Now that I have taken time to think about it, my time in the Boy Scouts certainly gave me the mindset to “be prepared.” Looking back, the trigger that started the acceleration of my journey to being more prepared was Chuck Missler’s Strategic Perspectives. I say “more” prepared because we are certainly more prepared now than 30 years ago. But there will still be future additions and adjustments to what has been implemented previously. There is more training to be accomplished. My journey certainly accelerated 25 years ago. I hope that my story is an encouragement to you.

My list of preparations is given to hopefully get you started. You could use my choices…or not. I tried to be budget conscious yet I did select higher priced items when I thought the reliability and functionality were worth the extra expense. My choices may not the best choice for everyone, but they are what I have implemented. Each of us needs to evaluate our specific situation and location and implement what is appropriate.

Now I must answer the question posed in the title. “Why I am so old?” One movie I enjoy very much is Despicable Me. There is a line where Gru is exasperated with Doctor Nefario and asks him, “Why are you so…old?” I have appropriated that line and now often ask my beautiful bride and my good friends, “Why am I so old?” My body doesn’t work as well as it used to. My body aches more often. The use of my electronic devices inflicts repetitive stress injuries. Healing in general takes longer. I have become a grumpy old man as I think about the deterioration of the USA observed in my lifetime.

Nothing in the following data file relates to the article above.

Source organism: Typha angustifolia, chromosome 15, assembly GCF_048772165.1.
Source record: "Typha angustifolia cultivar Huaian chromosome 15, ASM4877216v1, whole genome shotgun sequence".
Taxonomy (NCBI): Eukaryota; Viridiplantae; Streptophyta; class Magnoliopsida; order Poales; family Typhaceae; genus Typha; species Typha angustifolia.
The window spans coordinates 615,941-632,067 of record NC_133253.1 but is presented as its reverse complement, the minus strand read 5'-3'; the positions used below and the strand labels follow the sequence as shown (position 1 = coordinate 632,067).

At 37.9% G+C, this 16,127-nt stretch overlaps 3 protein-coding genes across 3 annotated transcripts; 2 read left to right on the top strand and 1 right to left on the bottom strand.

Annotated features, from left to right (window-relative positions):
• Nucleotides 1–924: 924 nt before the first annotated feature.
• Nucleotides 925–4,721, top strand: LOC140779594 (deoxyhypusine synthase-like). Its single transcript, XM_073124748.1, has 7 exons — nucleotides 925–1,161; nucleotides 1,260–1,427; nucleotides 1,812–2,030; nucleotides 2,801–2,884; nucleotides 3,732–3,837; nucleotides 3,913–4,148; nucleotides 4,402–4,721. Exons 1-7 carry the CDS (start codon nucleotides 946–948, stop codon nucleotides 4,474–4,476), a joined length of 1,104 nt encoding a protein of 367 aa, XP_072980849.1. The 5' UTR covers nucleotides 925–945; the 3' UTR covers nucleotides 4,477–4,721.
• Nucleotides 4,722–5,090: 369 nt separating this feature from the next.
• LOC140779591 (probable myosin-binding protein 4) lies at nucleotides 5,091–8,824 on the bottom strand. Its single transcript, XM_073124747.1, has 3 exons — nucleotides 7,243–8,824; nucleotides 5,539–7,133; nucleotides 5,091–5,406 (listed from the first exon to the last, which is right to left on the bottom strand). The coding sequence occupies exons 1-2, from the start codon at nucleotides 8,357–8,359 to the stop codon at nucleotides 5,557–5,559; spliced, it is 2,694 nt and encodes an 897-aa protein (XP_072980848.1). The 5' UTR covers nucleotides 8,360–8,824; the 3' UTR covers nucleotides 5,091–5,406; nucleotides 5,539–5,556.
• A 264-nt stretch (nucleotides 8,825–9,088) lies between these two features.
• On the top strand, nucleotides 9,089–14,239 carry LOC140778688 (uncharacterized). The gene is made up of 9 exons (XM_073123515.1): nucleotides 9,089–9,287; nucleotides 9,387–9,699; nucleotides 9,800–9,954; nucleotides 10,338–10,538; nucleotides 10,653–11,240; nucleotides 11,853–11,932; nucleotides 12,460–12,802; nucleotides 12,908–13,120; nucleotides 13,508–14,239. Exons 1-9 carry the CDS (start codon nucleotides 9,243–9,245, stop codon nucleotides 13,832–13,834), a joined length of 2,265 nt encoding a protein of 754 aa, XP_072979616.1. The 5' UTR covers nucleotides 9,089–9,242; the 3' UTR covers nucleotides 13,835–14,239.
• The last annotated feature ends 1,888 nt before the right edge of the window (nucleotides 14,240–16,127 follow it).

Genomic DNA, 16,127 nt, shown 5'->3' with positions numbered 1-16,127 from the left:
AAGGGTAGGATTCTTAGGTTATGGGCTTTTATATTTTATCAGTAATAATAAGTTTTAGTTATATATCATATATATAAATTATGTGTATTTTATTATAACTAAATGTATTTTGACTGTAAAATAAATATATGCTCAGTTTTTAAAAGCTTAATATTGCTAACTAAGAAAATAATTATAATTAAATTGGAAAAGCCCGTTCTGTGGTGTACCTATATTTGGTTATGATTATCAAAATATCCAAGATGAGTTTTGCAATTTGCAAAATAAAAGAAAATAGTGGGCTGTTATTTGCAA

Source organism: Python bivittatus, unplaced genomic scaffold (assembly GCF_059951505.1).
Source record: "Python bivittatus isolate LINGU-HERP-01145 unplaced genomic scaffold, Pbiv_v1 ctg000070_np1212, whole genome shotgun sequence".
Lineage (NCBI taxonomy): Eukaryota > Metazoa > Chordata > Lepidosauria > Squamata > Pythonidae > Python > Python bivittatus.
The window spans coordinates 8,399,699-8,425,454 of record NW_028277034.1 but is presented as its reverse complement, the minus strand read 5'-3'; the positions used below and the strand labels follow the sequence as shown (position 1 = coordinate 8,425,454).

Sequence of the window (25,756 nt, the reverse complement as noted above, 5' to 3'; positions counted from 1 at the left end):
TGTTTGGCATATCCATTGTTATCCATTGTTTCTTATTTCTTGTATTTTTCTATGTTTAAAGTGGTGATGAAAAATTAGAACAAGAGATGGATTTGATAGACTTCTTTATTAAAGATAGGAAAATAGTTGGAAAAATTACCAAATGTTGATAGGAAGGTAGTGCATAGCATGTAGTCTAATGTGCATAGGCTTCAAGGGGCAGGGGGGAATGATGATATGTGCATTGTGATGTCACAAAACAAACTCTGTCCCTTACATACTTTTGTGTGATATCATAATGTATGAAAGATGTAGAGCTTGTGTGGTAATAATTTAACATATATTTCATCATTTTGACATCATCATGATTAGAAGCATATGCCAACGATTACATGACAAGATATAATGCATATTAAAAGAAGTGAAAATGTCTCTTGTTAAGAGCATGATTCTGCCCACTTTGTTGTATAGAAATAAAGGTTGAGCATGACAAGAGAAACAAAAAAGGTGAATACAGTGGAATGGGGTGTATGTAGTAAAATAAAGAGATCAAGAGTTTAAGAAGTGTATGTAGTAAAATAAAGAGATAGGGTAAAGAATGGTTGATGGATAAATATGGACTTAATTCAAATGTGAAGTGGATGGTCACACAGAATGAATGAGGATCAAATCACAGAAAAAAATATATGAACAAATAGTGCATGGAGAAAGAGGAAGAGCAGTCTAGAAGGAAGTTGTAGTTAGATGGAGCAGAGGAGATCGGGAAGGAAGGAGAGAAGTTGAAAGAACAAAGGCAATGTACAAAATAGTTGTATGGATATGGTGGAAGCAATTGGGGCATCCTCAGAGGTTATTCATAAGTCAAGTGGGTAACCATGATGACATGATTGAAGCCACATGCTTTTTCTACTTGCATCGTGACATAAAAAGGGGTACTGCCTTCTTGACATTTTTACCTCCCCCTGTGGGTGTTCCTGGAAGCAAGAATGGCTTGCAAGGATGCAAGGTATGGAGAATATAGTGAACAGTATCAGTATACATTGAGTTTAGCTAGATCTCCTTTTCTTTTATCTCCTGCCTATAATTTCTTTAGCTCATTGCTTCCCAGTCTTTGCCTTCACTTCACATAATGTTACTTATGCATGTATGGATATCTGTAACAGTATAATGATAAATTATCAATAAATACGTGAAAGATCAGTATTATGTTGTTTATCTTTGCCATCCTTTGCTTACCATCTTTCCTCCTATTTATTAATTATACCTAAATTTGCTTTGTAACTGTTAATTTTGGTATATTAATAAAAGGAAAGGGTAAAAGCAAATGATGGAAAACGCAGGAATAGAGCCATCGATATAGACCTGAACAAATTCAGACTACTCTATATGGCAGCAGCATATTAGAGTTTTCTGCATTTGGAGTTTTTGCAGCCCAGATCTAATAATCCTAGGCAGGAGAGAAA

On one level, I am “so old” simply because I have not died yet. The truest answer is that God is not done with me here on this earth yet. So I will continue, endeavoring to honor God, proclaim His gospel, serve my family, serve God’s church and His chosen people – Israel, and serve my country until that time when God calls me home. May the LORD bless you, and keep you, and cause His face to shine upon you as you do His will.


  1. Just a thought. Carrying gasoline in jerrycans at the rear of your vehicle is a disaster waiting to happen. A rear-end hit and there will be gasoline everywhere and the crunch of metal almost guarantees a spark. I was at an accident where it happened. Diesel fuel not as bad but still a concern. A properly installed auxiliary tank would be much safer

  2. Thanks Rocket Squirrel, lots of good nuggets in this four-part series.

    “I am “so old” simply because I have not died yet.” I’m going to remember that line, it will come in handy! 🙂

  3. Really enjoyed the article!

    Thank you for including reasoning for each item as well as your future plans/upgrades, has given me many things to consider with improving my situation.

    And I also loved the “I am “so old…” line 🙂

  4. Having spent months at a time on the worst Forest Service roads, I’ve found the most useful tools are a tire plugging kit, and a 12vdc electric air compressor. However, like anything else, it requires some practice to know how to plug a tire, so it might be good to have 2 spare tires.